The un-resolved acknowledgement from your father relating to his sexual abuse haunts you. His passing left a void without closure, leaving you to continually re-live the past without resolve. You have written that you don't want to confront your father if there was an afterlife. Yet somehow there seems to be an unresolved desire to do just that.

When your father was alive, you never got the chance to confront him. Understandably. It will have been a confrontation that you will certainly have not wanted at the time. That is something that will always be on your mind and a cause of some personal conflict. There will never be that chance to confront, challenge and finally find peace. Your father still has a hold over your life and you are forever wanting to set yourself free.

The suicidal thoughts may come and go at different intervals. However. Those thoughts are always there, hidden away inside and always ready to reveal themselves when you are having those days when you feel depressed.

In one of your recent posts, you say that you didn't mean to mention any suicidal ideas/intentions. Yet they do appear to be very real and related to this ongoing, unresolved conflict with your father. Whatever path you follow in life, there will always be that shadow of your father by your side.

It's now time to look at how you are going to take some positive action in order to move forward with your life.

Although in your previous posts, you have mentioned more than one sexual abuser, it appears that your father is the foundation for your depression. Meeting your father again to vent out that anger will enable you to off-load that burden. Off-load that burden, you'll find yourself feeling better.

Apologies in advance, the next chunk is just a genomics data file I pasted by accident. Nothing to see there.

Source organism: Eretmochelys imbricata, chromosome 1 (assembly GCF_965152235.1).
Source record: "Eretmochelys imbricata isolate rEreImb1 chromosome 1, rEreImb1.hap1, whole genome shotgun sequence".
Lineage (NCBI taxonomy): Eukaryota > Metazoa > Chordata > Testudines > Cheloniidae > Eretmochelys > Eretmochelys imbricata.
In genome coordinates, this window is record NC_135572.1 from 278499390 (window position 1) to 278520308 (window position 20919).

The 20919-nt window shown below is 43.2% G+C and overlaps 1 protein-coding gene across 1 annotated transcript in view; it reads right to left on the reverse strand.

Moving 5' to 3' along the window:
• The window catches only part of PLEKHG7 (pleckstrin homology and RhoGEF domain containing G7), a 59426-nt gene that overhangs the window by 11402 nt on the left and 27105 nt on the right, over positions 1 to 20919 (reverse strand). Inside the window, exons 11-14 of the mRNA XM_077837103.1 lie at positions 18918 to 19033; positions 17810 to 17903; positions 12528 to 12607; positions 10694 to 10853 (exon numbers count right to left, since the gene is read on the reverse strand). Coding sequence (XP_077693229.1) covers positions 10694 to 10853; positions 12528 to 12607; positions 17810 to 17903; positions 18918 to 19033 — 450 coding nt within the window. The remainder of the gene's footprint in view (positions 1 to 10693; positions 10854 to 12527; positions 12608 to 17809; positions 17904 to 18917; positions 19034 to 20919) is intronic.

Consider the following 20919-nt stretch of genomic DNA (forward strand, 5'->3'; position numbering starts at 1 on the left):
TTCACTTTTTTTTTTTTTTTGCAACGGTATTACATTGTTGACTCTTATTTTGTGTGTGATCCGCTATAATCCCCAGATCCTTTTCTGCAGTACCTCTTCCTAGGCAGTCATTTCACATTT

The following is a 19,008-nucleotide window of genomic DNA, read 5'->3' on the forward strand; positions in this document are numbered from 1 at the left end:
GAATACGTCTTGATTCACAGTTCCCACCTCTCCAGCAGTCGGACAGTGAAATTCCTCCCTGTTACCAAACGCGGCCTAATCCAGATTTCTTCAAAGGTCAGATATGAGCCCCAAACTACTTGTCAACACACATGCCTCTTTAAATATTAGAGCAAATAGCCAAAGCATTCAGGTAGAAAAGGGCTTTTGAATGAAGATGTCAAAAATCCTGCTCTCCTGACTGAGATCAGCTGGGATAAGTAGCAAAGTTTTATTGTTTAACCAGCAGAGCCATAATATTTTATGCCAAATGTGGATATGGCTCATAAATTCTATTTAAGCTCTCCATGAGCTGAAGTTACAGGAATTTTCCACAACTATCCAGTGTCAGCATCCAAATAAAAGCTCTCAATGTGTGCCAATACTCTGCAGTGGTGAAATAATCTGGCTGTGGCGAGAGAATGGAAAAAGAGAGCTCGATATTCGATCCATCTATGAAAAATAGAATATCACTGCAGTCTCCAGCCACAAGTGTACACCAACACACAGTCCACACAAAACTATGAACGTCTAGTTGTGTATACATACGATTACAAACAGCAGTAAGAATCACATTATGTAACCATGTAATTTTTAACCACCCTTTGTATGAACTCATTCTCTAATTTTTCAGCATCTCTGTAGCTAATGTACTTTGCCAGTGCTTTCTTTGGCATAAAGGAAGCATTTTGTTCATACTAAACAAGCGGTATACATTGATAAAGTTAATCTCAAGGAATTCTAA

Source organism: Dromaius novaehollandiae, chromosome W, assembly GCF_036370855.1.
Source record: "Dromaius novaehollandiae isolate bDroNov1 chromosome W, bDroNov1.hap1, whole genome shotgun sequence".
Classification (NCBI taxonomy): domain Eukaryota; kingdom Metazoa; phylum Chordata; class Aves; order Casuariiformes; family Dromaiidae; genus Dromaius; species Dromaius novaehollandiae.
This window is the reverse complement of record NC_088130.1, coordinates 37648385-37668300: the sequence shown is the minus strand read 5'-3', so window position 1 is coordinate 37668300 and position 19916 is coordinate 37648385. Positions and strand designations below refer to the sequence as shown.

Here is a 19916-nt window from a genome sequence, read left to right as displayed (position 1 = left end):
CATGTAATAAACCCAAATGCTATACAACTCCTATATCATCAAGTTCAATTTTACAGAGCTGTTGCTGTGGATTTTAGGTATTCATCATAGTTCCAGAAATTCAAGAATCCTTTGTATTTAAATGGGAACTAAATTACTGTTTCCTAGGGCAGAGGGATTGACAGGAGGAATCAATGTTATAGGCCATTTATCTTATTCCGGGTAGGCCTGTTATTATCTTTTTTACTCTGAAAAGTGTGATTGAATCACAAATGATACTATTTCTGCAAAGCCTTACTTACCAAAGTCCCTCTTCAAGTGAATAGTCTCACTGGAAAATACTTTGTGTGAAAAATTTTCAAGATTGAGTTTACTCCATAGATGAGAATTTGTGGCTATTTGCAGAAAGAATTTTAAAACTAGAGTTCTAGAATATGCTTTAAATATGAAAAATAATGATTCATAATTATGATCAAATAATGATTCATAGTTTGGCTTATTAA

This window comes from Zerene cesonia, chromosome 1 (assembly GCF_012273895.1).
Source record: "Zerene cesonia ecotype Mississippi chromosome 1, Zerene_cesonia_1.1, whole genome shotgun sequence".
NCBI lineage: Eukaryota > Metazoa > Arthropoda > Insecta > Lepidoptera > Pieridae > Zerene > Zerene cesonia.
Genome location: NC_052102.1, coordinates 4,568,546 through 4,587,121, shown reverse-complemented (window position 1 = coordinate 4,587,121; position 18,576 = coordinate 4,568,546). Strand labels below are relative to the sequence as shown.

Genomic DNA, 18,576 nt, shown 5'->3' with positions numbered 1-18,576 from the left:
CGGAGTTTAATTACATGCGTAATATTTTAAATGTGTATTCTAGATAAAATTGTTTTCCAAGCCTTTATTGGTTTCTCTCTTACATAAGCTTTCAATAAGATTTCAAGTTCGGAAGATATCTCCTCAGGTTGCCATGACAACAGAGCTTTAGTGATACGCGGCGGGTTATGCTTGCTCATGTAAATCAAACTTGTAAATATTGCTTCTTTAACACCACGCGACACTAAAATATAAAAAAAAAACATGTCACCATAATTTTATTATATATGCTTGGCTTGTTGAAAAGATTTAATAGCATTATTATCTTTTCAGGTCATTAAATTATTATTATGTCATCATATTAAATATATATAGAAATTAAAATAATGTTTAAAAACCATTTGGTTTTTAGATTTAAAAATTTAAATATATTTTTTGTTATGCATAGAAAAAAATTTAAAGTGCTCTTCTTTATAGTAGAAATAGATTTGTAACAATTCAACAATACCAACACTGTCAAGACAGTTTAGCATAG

How do you do that? Focus your therapy around this conflict with your father. Although you are dealing with many issues in your life, it is your father that appears central to your problems. Depending on how much therapy you've received in the past, it's likely that you will have tried to discuss as much about your issues as possible. Rather the same way as you have written loads of stuff in your posts.

It's about finding a starting point and working from there in order to piece everything together and make sense of it all.

It's going back to the central point and working outwards.

Making unresolved issues with your father the basis of your therapy could provide a way for you to move forward towards dealing with your other issues.

How things are for you at present and the physical aspects of what you are describing in your latest post are the result of a combination of all your mixed emotions. This is the depression taking hold over you. Your recent bereavement was a father figure in your life and may have represented to you what having a true father in your life should have been. This will have been a great loss to you. The mourning of losing a genuine role model in your life will follow on with the grieving, feeling depressed and then thinking about your horrible experiences with your own father.

It's hard....Life can be cruel....

Confronting your father will always be a longing that you are unlikely to ever achieve. However....Confronting the effects and emotions sustained by the sexual abuse your father had inflicted will help you to psychologically gain strength, heal and move forward.